In John Ford’s 1950 Western Wagon Master, the protagonist, Travis Blue, is asked whether he has ever drawn his gun on anyone. “No, sir. Just snakes,” Blue answers. Later, after he shoots the villain dead, someone questions him. “I thought you never drew on a man?”
“That’s right, sir,” the hero responds coolly. “Only on snakes.”
Joss Whedon says it’s one of the first cool-hero quips he remembers, and it has stuck with him all of these years. When a hero finally defeats his enemy, he says, “I think it’s a given that they’re going to have a zinger or callback prepared.”
It’s obvious that the Western genre has been a major influence on Whedon: While at Wesleyan University, he studied under Richard Slotkin, a renowned academic who has written extensively on the frontier and its relationship to culture and the media. Although Firefly, the prematurely canceled Fox series about a renegade crew of space smugglers, might be the only Whedon project to make the influence of American Westerns explicit, all of his work seems interested in telling stories about outsiders and their struggles with using their unique powers.
Though Whedon says that “American narrative has always structured itself around losers,” superhero movies require acquiescence to their own set of genre rules. With Avengers: Age of Ultron, which hits theaters May 1, Whedon found himself facing the challenge of making a sequel to his wildly successful 2012 blockbuster The Avengers that would both feel new and still please the series’ longtime fans.
A few weeks ago, I received a heart-stopping notification that “@JossWhedon is now following you on Twitter!” As a lifelong devotee of nearly every one of his projects (I have photographic evidence of dressing as Dr. Horrible for Halloween as a teenager), I couldn’t resist sending him a direct message. In an act of celebrity magnanimity previously unprecedented, Mr. Whedon agreed to an interview.
It has become a clichéd suggestion to “never meet your heroes.” Unfortunately, that’s a life lesson I’ll still need to struggle through at a later juncture as I was privileged to learn that Whedon is as funny, forthcoming, insightful, self-deprecating, and kind as any of his projects might lead one to believe—a modern renaissance man who knows his Macbeth as well as he knows his Marvel, and who turned “cult classic” into mainstream cool with old-fashioned talent and hard work.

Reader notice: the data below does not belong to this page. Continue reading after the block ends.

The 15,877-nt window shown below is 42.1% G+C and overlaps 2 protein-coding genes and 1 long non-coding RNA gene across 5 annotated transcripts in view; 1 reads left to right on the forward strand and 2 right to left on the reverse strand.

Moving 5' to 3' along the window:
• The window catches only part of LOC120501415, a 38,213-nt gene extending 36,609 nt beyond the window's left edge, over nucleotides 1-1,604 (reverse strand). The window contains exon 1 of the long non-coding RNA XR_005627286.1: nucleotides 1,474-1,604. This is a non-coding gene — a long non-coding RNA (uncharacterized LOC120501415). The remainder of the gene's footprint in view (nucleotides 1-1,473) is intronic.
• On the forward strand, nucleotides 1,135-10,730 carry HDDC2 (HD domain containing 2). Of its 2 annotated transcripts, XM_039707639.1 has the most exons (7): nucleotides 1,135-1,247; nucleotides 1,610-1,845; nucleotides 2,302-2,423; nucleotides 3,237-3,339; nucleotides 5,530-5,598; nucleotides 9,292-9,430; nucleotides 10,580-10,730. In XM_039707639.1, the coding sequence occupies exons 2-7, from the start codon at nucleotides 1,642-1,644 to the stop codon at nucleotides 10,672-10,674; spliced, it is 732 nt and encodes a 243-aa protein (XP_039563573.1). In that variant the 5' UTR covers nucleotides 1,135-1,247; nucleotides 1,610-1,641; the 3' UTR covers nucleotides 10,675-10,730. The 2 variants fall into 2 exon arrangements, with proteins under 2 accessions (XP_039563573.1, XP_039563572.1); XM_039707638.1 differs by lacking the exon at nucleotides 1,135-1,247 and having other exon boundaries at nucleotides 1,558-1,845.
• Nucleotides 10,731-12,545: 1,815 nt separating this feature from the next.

Can I ask what you’re working on now? I imagine you’re the type of person who likes to have something going at all times.
Yeah, and I’m trying desperately to be the person who doesn’t have something going at all times. I’m trying to take a vacation for the first time in several years and we’ll see how it goes. I’m nosing around ideas, but I don’t have a job, I don’t have a deal, I don’t have a pitch; I have this beautiful artistic void that I don’t get to have a lot. So I gleefully can answer that question with, “nothing.”
Of course, all of your fans are going to think every free moment you have is spent gearing up for Dr. Horrible Two.
That is not the case. Everything is “bring back this,” “bring back that,” which is great, because they’re not tweeting “For the love of God, don’t make any more of that.” And Dr. Horrible Two is very much in the mix … But I also think this is an opportunity for me to create something new, really new, and it’s been a while. Because I did two Avengers movies, the S.H.I.E.L.D. show, and Much Ado About Nothing, none of which were original to me. So that’s a long time.
What’s it like when you’re sitting down to write for characters that already exist versus characters of your own mind? Do you approach it differently?
Not really. I mean, there’s a set of parameters. And so much of my writing has been for television that as soon as you have the person and there’s a task, the parameters are there. So writing a movie like The Avengers, where half the cast or more was already in place, was not that different. When you’re sitting down and creating something completely out of the whole cloth, you have more question marks, but at the end of the day you’re just trying to find the coolest tradition of the thing you want to convey. And if you know who’s going to be playing that or what the character is, those are boxes you would have had to check anyway.
With something like The Avengers, when so much of it was already set up by the prequel movies and, I imagine, restricted by the deals that have already been made, did you feel your vision was roped in? Did you feel limited?
Well, limited and freed. A certain amount of questions get answered by the structure of a superhero movie: We’re doing this and this and this with this guy. And some of it, well, it just eliminates work. Because you know, "Well, we have to get from A to B, and this guy has to come along and this guy has to do this thing and he can’t do that because he needs to be there." So there’s a certain amount of feeling hemmed in. And then there were a few things I wanted to do that I couldn’t and that’s frustrating, but it definitely helps as much as it hurts.